Tributes have been paid to former Cricket Ireland president Basil McNamee who has died at the age of 81.
McNamee’s playing career included helping Queen’s University to their only NCU League title in 1959 and stalwart service for Dungannon.
He became Cricket Ireland president in 2010 and then Ireland team manager. Roy Torrens said he was a popular figure with the national squad.
“He knew what he was talking about,” said Torrens.
“The players realised he had played the game at a competitive level.
“He had an excellent rapport with the team and was great company off the field. He was what we call a good tourist!”
Ulster Senior Cup triumph with North
McNamee’s playing career saw him compete in two North West Senior Cup Finals for Donemana while still at Foyle College.
After helping Queen’s University to their 1959 League triumph, a decade later he captained North of Ireland to victory over the students in the Ulster Senior Cup Final.
McNamee was one of six doctors on parade in that final and that same season topped the batting averages in the Northern Cricket Union.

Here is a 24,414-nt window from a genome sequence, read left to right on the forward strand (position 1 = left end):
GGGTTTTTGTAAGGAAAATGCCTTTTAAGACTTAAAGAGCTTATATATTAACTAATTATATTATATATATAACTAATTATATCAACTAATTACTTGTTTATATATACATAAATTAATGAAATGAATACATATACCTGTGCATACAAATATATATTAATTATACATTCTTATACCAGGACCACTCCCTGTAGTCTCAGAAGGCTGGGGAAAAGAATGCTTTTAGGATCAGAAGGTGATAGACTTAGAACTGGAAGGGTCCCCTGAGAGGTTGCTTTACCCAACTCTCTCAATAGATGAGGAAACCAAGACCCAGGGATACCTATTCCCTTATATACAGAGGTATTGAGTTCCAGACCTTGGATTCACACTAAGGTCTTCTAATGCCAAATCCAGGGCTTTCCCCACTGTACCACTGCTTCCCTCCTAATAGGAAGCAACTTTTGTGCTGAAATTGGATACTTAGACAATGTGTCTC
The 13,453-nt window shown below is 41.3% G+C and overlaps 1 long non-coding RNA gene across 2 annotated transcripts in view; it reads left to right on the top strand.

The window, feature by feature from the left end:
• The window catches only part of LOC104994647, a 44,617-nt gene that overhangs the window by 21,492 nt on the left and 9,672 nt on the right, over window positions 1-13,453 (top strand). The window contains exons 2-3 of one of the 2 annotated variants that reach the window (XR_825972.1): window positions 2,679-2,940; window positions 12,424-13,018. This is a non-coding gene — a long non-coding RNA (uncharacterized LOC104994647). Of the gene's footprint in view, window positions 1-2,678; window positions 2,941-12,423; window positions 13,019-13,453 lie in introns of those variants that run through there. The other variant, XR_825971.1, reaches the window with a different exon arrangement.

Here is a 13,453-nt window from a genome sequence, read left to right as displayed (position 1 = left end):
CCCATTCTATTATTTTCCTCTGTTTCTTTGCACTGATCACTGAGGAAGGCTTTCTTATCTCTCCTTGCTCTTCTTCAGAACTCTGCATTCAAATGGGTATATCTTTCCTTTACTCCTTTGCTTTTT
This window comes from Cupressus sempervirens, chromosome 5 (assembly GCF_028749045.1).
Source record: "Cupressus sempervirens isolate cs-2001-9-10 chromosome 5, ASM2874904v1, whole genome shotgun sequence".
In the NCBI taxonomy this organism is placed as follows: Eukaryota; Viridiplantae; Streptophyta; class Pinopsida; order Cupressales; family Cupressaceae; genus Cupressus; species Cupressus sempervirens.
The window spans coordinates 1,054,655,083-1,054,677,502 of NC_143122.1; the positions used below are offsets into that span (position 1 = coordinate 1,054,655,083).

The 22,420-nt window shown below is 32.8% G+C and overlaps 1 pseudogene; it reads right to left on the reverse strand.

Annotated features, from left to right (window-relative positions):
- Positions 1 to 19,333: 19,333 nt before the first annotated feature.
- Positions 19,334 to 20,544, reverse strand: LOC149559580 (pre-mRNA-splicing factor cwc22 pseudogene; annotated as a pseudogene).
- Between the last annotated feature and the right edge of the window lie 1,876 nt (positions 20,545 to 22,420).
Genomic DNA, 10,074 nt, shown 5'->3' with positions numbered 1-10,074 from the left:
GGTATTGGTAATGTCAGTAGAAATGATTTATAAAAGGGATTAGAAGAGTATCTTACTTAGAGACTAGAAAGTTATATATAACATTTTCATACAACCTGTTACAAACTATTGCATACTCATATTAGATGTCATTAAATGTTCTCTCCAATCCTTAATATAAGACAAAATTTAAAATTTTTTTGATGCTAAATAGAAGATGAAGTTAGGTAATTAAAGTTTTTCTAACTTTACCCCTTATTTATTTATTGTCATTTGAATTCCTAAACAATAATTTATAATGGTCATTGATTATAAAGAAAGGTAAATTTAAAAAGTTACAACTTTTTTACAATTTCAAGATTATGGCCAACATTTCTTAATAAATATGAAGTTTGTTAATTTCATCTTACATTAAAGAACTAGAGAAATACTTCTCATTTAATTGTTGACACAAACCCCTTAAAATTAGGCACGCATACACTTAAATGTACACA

An opening batsman and medium paced bowler, he was good enough to captain Ulster Town and later on, was Dungannon’s leading all-rounder for 11 seasons, scoring nearly 6,500 runs and taking 399 wickets.
On one memorable occasion in 1989, Basil was joined in Dungannon’s team by his three sons – who included BBC Radio Ulster’s Sportsound presenter Michael McNamee – and they dismissed Victoria for 26.
His term of office as Cricket Ireland president saw him attend two global tournaments – the 2010 World Twenty20 in the West Indies and the World Cup in India a year later.
I had the pleasure of turning out on numerous occasions alongside Basil and his son Michael for the Leprechauns XI in the annual match against Dungannon Royal School and it was always a joy.
The craic was good before, during and after the match but the games always had a competitive element, which only added to the enjoyment.
Later, during his term as president of Cricket Ireland, I used to meet Basil when Ireland played internationals at Stormont.
I always enjoyed our chats out on the balcony or in the clubhouse whenever rain stopped play. He knew the game inside out and always had something interesting to say.
Basil never missed the annual get together of Cricket Ireland’s ex-presidents at the Ballymascanlon Hotel near Dundalk which poignantly was due to take place this week.
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Basil McNamee was a fine cricketer, a capable and popular administrator but, more importantly, he was a lovely man and great company.
I would like to pass on my sincere condolences to the family circle.
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